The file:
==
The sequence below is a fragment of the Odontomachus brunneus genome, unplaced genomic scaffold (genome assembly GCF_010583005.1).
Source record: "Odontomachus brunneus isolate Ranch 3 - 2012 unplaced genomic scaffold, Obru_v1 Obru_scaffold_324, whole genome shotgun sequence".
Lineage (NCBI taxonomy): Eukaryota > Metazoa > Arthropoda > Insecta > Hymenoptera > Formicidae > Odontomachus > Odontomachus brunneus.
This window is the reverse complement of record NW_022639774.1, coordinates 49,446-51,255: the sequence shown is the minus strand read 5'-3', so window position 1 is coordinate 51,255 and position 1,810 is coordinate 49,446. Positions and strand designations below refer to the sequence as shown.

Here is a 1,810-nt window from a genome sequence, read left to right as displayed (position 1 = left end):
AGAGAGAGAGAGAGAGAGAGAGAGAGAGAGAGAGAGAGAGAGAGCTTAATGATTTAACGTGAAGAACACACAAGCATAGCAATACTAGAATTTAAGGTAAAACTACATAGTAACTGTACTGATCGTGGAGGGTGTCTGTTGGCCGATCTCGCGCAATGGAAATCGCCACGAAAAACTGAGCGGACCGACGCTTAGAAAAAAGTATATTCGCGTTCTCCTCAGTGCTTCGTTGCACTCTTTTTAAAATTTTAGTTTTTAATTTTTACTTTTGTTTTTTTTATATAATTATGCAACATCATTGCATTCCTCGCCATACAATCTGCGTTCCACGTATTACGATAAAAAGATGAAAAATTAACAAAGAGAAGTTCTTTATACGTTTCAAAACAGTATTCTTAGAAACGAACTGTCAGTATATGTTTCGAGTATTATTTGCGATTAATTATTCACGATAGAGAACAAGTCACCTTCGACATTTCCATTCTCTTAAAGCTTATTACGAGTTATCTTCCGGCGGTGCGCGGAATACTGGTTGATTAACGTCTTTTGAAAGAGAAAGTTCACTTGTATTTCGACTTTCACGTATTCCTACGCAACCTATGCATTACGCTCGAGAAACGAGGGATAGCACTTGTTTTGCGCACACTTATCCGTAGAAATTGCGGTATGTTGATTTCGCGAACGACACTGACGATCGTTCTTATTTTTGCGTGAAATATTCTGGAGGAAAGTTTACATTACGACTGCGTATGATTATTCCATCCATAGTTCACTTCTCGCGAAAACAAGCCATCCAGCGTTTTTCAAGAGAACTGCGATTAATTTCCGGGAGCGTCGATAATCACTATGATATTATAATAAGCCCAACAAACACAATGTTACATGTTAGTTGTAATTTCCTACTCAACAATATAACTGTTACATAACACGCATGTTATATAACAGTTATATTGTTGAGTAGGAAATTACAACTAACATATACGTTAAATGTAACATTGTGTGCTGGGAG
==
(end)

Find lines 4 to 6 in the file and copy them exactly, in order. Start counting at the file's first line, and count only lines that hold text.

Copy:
This window is the reverse complement of record NW_022639774.1, coordinates 49,446-51,255: the sequence shown is the minus strand read 5'-3', so window position 1 is coordinate 51,255 and position 1,810 is coordinate 49,446. Positions and strand designations below refer to the sequence as shown.

Here is a 1,810-nt window from a genome sequence, read left to right as displayed (position 1 = left end):
AGAGAGAGAGAGAGAGAGAGAGAGAGAGAGAGAGAGAGAGAGAGCTTAATGATTTAACGTGAAGAACACACAAGCATAGCAATACTAGAATTTAAGGTAAAACTACATAGTAACTGTACTGATCGTGGAGGGTGTCTGTTGGCCGATCTCGCGCAATGGAAATCGCCACGAAAAACTGAGCGGACCGACGCTTAGAAAAAAGTATATTCGCGTTCTCCTCAGTGCTTCGTTGCACTCTTTTTAAAATTTTAGTTTTTAATTTTTACTTTTGTTTTTTTTATATAATTATGCAACATCATTGCATTCCTCGCCATACAATCTGCGTTCCACGTATTACGATAAAAAGATGAAAAATTAACAAAGAGAAGTTCTTTATACGTTTCAAAACAGTATTCTTAGAAACGAACTGTCAGTATATGTTTCGAGTATTATTTGCGATTAATTATTCACGATAGAGAACAAGTCACCTTCGACATTTCCATTCTCTTAAAGCTTATTACGAGTTATCTTCCGGCGGTGCGCGGAATACTGGTTGATTAACGTCTTTTGAAAGAGAAAGTTCACTTGTATTTCGACTTTCACGTATTCCTACGCAACCTATGCATTACGCTCGAGAAACGAGGGATAGCACTTGTTTTGCGCACACTTATCCGTAGAAATTGCGGTATGTTGATTTCGCGAACGACACTGACGATCGTTCTTATTTTTGCGTGAAATATTCTGGAGGAAAGTTTACATTACGACTGCGTATGATTATTCCATCCATAGTTCACTTCTCGCGAAAACAAGCCATCCAGCGTTTTTCAAGAGAACTGCGATTAATTTCCGGGAGCGTCGATAATCACTATGATATTATAATAAGCCCAACAAACACAATGTTACATGTTAGTTGTAATTTCCTACTCAACAATATAACTGTTACATAACACGCATGTTATATAACAGTTATATTGTTGAGTAGGAAATTACAACTAACATATACGTTAAATGTAACATTGTGTGCTGGGAG